Resonant frequency depends on walls’ curvature. Up-to-date machining processes make possible to build curved surfaces, made of wood or other materials, giving the opportunity to enormously increase the stiffness and therefore the resonant frequency of a cabinet. Atomica speakers are made using the best numerical control machines, making it possible to obtain every kind of shape, creating loudspeakers that are structurally unrivalled and at the same tim
e incredibly pleasing to the eye.
The use of curved shapes can be taken to its extreme by making a spherical cabinet. We have achieved this goal with the Atomica Giove speakers, using a specific proprietary milling program that allows the creation of a perfect sphere made of very hard solid wood.
There are materials characterized by a directional structure, or by a fibre (natural wood). Those materials can be glued or fixed togetrer to form a multi-layer panel. This method is the one used by plywood manufacturer. For instance, the most common type of 30 millimetre-thick okoumè plywood consists of twelve layers, which are alternately oriented, glued and pressed. Thanks to torsional and bending compensation, this process allows to have at least four times better characteristics than single layer okoumè wood.
Atomica Floor, Book 2 and Bookshelf XL speakers employ an extreme concept of fibre oriented compensation. Their cabinet are made using multiple layers of plywood, glued and pressed using hydraulic press at several tons of pressure. We obtain a very special cabinet, whose wooden part consists of dozens of alternately oriented wooden layers. Layer structures also makes it possible to totally incorporate bracing, with shapes and efficiency not even remotely imaginable with conventional methods.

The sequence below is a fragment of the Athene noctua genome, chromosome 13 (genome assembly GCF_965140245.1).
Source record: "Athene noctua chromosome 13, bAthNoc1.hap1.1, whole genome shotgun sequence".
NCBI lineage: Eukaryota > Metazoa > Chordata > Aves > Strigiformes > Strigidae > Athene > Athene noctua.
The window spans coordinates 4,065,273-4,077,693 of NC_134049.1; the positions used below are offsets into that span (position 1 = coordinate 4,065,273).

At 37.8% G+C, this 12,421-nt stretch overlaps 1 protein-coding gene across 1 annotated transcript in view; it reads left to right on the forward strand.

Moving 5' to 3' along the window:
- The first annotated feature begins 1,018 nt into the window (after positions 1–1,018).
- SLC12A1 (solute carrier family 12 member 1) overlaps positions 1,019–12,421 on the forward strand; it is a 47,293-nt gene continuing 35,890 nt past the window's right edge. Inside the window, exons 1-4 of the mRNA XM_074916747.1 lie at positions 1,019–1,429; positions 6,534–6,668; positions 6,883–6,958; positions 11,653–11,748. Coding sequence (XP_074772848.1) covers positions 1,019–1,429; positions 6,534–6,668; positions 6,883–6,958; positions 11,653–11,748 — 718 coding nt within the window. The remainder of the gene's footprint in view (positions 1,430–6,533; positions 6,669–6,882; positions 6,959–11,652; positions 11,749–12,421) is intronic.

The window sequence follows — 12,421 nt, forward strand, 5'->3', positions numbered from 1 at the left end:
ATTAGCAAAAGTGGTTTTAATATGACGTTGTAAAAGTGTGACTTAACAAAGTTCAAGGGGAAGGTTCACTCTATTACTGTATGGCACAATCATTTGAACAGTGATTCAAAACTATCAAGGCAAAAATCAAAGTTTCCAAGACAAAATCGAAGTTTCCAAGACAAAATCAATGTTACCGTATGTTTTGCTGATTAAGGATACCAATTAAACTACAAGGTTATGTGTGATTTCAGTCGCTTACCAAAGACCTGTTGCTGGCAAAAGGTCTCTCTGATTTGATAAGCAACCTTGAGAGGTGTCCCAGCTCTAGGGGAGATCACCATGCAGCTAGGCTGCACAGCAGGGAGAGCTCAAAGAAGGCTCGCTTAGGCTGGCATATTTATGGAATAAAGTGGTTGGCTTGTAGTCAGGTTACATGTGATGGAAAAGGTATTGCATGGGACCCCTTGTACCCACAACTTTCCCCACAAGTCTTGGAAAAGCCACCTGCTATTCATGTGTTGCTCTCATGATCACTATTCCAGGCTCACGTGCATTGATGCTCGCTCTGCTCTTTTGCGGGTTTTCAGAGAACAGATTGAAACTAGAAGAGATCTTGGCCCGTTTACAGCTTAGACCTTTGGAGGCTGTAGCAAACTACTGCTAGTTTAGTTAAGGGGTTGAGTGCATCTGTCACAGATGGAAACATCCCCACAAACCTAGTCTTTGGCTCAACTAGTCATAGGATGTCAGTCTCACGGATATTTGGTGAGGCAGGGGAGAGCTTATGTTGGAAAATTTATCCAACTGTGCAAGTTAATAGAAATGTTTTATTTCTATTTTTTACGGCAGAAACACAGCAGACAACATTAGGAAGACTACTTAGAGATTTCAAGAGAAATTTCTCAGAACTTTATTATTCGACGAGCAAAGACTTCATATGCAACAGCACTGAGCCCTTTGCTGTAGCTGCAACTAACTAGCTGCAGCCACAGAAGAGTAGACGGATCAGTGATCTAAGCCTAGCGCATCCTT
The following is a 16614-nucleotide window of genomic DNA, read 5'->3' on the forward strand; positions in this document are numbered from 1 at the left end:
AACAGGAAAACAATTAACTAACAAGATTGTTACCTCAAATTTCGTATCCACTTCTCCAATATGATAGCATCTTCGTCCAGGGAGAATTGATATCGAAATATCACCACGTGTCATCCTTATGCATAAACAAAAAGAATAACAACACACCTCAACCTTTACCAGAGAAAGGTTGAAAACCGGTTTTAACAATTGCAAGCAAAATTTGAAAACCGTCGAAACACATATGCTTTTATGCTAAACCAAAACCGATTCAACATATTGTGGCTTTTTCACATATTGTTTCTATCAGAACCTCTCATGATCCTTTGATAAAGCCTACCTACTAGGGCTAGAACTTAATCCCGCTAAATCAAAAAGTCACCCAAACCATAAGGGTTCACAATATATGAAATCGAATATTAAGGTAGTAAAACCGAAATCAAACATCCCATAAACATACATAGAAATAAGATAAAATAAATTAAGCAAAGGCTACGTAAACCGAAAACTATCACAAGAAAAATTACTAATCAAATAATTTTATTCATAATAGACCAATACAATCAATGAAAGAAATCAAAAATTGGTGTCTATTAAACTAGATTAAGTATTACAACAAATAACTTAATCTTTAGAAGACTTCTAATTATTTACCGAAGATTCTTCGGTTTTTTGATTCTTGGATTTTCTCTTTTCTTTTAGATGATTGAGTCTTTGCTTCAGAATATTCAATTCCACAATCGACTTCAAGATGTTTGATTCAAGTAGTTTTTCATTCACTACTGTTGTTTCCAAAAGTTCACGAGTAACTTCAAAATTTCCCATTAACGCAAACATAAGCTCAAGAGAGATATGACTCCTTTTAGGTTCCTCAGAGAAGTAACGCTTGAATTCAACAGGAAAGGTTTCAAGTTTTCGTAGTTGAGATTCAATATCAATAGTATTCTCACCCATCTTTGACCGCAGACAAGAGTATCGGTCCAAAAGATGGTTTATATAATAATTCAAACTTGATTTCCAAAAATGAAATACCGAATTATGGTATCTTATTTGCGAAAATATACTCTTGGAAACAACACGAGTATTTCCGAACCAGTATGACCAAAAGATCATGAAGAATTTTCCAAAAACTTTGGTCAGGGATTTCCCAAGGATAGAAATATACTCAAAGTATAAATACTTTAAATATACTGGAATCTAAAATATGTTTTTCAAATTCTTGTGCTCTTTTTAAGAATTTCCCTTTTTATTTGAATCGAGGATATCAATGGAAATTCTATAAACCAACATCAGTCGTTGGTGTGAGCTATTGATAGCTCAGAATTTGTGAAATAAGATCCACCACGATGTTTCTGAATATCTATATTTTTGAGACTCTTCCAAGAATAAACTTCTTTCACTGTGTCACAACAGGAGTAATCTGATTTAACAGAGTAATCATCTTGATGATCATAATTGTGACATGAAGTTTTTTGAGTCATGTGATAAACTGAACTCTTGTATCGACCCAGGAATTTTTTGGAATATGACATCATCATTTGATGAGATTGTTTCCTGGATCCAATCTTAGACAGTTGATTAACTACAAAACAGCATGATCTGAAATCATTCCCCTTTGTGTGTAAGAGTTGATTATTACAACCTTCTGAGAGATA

Gluing, fitting and screwing
Whatever the procedure to assemble the parts of a cabinet is, i.e., by gluing, fitting, and/or screwing together, an experienced manufacturer will be faced with a doubt: will I get a pair of cabinets with similar mechanical characteristics? Given the importance of equality between two loudspeakers required by stereophony, it is normal for a conscious designer to have an eye on how the cabinet parts are assembled. This phase can create stereophonic dissimilarity far more severe than those usually avoided by, for example, selecting and matching the components of a crossover.
In Atomica speakers the problem is tackled thanks to innovative machinery and techniques, never before used in the audio world.
For instance, the parts of a cabinet – whether made of wood, glass, or metal – are selected and milled by numerical control as well as any screw, bolt, or bonding dowels. At this point the frames are coupled and glued together in the same press, at the same pressure, and for an equivalent time. All clamping components are screwed with very precise dynamometric tools. This results in cabinet sets whose accuracy is excellent to say the least.
- Ahnert W, Steffen F, “Sound Reinforcement Engineering”, 1999.
- Bailey AR, “Non-resonant Loudspeakers Enclosure”, 1965.
- Benson JE, “Theory and Design of Loudspeaker Enclosures”, 1972.
- Olson HF, “Direct Radiator Loudspeaker Enclosures”, 1972.
- Small RH, “Closed-Box Loudspeaker Systems”, 1972.
- Small RH, “Direct-radiator Loudspeaker System Analysis”, 1972.
- Zwikker C, Kosten CW, “Sound Absorbing Materials”, 1992.